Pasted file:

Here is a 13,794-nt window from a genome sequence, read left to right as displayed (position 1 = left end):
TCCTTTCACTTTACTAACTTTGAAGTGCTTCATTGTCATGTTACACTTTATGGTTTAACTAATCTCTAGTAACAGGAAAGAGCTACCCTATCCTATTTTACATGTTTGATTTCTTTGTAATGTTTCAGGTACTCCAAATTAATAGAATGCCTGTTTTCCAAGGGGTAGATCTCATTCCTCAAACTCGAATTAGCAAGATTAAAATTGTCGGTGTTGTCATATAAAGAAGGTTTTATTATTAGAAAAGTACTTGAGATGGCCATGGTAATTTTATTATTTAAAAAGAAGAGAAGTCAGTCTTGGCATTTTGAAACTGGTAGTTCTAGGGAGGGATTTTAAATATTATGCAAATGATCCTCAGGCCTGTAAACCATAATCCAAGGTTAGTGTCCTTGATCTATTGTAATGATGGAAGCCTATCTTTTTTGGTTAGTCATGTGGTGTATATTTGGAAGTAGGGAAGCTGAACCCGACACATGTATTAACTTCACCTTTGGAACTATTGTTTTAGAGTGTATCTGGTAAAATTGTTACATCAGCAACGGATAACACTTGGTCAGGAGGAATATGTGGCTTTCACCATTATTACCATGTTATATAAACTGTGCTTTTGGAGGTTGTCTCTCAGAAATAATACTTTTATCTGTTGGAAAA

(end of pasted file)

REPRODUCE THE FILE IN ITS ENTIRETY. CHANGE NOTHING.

Here is a 13,794-nt window from a genome sequence, read left to right as displayed (position 1 = left end):
TCCTTTCACTTTACTAACTTTGAAGTGCTTCATTGTCATGTTACACTTTATGGTTTAACTAATCTCTAGTAACAGGAAAGAGCTACCCTATCCTATTTTACATGTTTGATTTCTTTGTAATGTTTCAGGTACTCCAAATTAATAGAATGCCTGTTTTCCAAGGGGTAGATCTCATTCCTCAAACTCGAATTAGCAAGATTAAAATTGTCGGTGTTGTCATATAAAGAAGGTTTTATTATTAGAAAAGTACTTGAGATGGCCATGGTAATTTTATTATTTAAAAAGAAGAGAAGTCAGTCTTGGCATTTTGAAACTGGTAGTTCTAGGGAGGGATTTTAAATATTATGCAAATGATCCTCAGGCCTGTAAACCATAATCCAAGGTTAGTGTCCTTGATCTATTGTAATGATGGAAGCCTATCTTTTTTGGTTAGTCATGTGGTGTATATTTGGAAGTAGGGAAGCTGAACCCGACACATGTATTAACTTCACCTTTGGAACTATTGTTTTAGAGTGTATCTGGTAAAATTGTTACATCAGCAACGGATAACACTTGGTCAGGAGGAATATGTGGCTTTCACCATTATTACCATGTTATATAAACTGTGCTTTTGGAGGTTGTCTCTCAGAAATAATACTTTTATCTGTTGGAAAA